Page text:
Pakistan's week-old military regime rejected international criticism today and said it will unveil its new ruling council in about a week.

Brig. Rashid Qureshi, an army spokesman, said also that deposed prime minister Nawaz Sharif is in good health but will remain in "protective custody" until a corruption investigation involving his government is conducted. "No one has been ill-treated at all," Qureshi told reporters, declining to say where Sharif is being held.

Qureshi said Gen. Pervez Musharraf--the army chief of staff and the man who led the coup that ousted Sharif--will probably take another week to choose the six army officers and civilians who will make up the new ruling National Security Council.

Qureshi acknowledged that there is international pressure on the military to restore democracy, but he said the process will not move more quickly because the army does not want democracy in name only, but in substance.

"There are a lot of people outside this country who do not realize the ground reality," he said. "We are not interested in just the label, the label of democracy, we are interested in the substance . . . and that does take time."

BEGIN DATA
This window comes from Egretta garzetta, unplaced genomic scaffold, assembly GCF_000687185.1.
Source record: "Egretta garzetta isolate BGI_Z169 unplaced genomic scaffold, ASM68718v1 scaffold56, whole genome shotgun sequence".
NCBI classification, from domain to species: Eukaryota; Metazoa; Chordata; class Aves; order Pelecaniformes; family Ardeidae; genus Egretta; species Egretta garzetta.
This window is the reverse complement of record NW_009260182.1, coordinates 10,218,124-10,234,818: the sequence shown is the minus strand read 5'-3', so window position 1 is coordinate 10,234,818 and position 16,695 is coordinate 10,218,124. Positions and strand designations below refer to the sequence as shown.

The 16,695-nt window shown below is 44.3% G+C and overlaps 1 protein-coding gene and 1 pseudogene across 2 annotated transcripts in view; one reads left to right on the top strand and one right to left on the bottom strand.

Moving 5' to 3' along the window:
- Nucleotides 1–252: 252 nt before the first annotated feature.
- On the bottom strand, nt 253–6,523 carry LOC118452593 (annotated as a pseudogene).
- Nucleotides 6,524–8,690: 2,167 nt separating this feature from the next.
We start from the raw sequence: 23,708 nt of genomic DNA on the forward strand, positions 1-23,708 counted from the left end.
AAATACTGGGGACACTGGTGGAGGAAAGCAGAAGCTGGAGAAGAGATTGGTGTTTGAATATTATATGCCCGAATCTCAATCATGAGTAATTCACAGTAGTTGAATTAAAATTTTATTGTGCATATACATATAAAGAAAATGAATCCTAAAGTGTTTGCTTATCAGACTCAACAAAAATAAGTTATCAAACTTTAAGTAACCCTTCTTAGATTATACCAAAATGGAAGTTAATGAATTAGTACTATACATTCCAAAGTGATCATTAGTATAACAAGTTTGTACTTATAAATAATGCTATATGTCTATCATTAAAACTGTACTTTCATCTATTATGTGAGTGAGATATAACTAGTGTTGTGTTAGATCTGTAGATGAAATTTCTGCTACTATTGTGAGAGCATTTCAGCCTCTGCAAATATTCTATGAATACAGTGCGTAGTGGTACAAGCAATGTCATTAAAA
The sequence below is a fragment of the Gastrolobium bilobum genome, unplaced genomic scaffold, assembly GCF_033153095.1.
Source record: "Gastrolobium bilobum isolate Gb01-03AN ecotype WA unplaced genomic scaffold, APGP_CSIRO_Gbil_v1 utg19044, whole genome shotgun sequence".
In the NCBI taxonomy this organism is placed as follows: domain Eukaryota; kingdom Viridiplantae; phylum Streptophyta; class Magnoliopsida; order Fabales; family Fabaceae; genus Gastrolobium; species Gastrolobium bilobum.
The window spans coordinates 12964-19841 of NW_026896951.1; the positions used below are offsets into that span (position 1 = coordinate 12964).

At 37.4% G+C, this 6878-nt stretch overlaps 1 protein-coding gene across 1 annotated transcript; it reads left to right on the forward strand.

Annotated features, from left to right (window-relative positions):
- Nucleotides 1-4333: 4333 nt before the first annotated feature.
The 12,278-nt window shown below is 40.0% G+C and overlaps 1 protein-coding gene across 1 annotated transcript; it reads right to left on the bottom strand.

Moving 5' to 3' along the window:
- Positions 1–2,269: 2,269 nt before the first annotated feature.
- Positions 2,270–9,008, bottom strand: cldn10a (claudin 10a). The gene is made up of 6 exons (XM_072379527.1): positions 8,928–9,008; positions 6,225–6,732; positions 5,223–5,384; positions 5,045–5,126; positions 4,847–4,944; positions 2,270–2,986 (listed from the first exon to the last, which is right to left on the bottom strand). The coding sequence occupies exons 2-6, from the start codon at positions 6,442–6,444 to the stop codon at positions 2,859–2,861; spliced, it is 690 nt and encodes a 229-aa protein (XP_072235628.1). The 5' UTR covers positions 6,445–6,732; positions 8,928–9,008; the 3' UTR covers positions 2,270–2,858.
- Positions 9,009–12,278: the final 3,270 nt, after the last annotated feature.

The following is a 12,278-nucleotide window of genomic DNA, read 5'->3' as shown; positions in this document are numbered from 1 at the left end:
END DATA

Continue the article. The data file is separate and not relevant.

Musharraf led a bloodless coup on Oct. 12, and the United States and the European Union have called for a quick return to civilian rule. Both have threatened stern action otherwise, suggesting they could block International Monetary Fund disbursements to Pakistan. The nation depends heavily on foreign aid, and it has foreign reserves of just $1.4 billion, barely enough for three months of imports.

On Monday, foreign ministers of the Commonwealth, an organization composed mainly of Britain andits former colonies, suspended Pakistan from the organization's councils and said they would send a mission to Islamabad to press the military to restore democracy. Refusal could lead to Pakistan's suspension from the organization.

Pakistani foreign secretary Shamshad Ahmad has asked the Commonwealth to send a fact-finding mission to Pakistan to gauge public support for the army before making a final decision.

Qureshi said also that an investigation has begun into the Oct. 12 events at Karachi Airport, when an aircraft flying Musharraf and 200 other people to Pakistan from Sri Lanka was not allowed to land. The army takeover had already begun when the plane was denied landing rights, apparently on Sharif's orders; the pilot was reportedly told to fly to another country.

The plane was kept in the air until the army gained control of the airport and allowed the plane to land, with about 10 minutes of fuel left.